From the elite offices of America's successful business executives comes the latest news on people who give orders: Men and women have different leadership styles.
The women - at least those in non-traditional organizations - are showing their methods can be as effective as those traditionally used by men.Female leaders, it turns out, have a greater tendency to work with others when making decisions and are more likely than men to share power and information.
The findings emerged from a recent study of male and female leaders by the Graduate School of Management at the University of California, Irvine. The study's author, Judy Rosener, summarizes the results and discusses the "ways women lead" in the current issue of the Harvard Business Review.
Rosener, an Irvine professor, says that "a second wave of women" has ignored the styles and habits long used by male executives (and adopted by the "first wave" of female executives). The women executives are now "drawing on the skills and attitudes they developed from their shared experience as women," she says.
"The women's success shows that a non-traditional leadership style is well-suited to the conditions of some work environments and can increase an organization's chances of surviving in an uncertain world."
In a telephone interview, Rosener says she found women have their own leadership style and techniques. The style, she emphasizes, should not be considered better or worse than the male style. Just different.
Women, she says, have been brought up to be much more "interactive," and as a result female leaders are more likely to share information and power and be more comfortable with group decisionmaking.
Male leaders, on the other hand, have been taught to be very competitive, very independent and not to admit they don't know something. Men use a "command-and-control" style when managing others, she says.
The study of male and female leaders was commissioned by the International Women's Forum, an organization of prominent women leaders employed by corporations, government and educational institutions.
Using an eight-page questionnaire, Rosener compared members of the IWF to professional men with similar jobs and leadership responsibilities. She ended up studying 355 forum members and 101 male leaders.
The study was conducted in spring 1989. Respondents were asked how they see themselves in terms of sex-role expectations, uses of power, "followership" (how their subordinates follow them) and managerial style. They also were asked to name a man with a similar position in a similar organization.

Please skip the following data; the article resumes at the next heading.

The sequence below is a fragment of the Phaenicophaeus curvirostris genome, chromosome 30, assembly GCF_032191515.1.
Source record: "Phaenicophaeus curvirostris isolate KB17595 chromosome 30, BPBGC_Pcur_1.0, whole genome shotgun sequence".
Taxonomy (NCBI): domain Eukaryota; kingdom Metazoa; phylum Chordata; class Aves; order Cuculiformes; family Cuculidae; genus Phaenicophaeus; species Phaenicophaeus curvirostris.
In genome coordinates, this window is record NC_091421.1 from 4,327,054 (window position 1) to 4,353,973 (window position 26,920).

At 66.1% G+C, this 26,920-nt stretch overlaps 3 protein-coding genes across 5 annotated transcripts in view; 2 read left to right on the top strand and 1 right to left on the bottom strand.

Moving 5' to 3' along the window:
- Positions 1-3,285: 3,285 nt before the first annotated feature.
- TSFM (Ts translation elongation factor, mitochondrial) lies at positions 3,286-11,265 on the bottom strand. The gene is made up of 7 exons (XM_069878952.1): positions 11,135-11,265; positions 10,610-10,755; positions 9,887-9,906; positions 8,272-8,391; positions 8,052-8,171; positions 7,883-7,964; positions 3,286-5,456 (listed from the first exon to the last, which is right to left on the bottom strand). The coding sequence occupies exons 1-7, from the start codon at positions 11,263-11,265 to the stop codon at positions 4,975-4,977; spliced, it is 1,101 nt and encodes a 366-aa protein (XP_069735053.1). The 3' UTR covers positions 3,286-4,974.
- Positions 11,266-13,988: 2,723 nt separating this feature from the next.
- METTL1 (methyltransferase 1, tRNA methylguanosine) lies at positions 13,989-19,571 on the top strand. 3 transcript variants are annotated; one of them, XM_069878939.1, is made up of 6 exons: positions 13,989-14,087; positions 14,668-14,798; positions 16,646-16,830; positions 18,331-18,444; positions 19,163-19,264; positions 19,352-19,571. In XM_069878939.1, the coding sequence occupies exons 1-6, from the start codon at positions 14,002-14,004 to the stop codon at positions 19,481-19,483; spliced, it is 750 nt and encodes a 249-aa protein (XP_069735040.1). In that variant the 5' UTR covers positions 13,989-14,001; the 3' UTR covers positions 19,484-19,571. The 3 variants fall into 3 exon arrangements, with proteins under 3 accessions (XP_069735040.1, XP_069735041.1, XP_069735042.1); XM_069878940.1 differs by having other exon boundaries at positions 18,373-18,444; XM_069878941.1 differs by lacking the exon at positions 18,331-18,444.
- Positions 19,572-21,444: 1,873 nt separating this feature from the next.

The typical female in the study is 51 years old, married to a corporate executive or attorney, and has no children at home. She works about 55 hours a week and earns about $140,000 a year.
Interestingly, the women leaders have household incomes averaging about $135,000 more per year than men leaders. Why? Because the women are more likely to have spouses earning an average of $160,000.
Rosener says the study puts to rest several widely held myths about successful women in the workplace. For instance, nearly 70 percent of the female respondents are married - countering the belief executive women sacrifice family for career. And salaries were roughly the same for men and women in the study.
"The story the findings tell is that it is possible to combine family and career, earn a substantial income and not act imasculine' in order to succeed."
True, she says, the women in the survey were not likely to be employed by Fortune 500 companies - long seen as bastions of "old-boy" networks with established hierarchies and where female executives have been slow to rise. "Women who want to be themselves and not sacrifice everything tend not to work at those places," she says.
The women in the study generally are employed in "fast-growing, service-oriented companies with international connections."
Not all of the findings emphasize differences. The study finds both women and men experience conflicts between work and family. And leaders of both sexes pay female subordinates an average of $12,000 a year less than males with similar jobs.
Rosener believes women will be effective as leaders in new or fast-changing fields, where traditions are less entrenched. Women, according to her findings, are more comfortable with the ambiguity in such fields.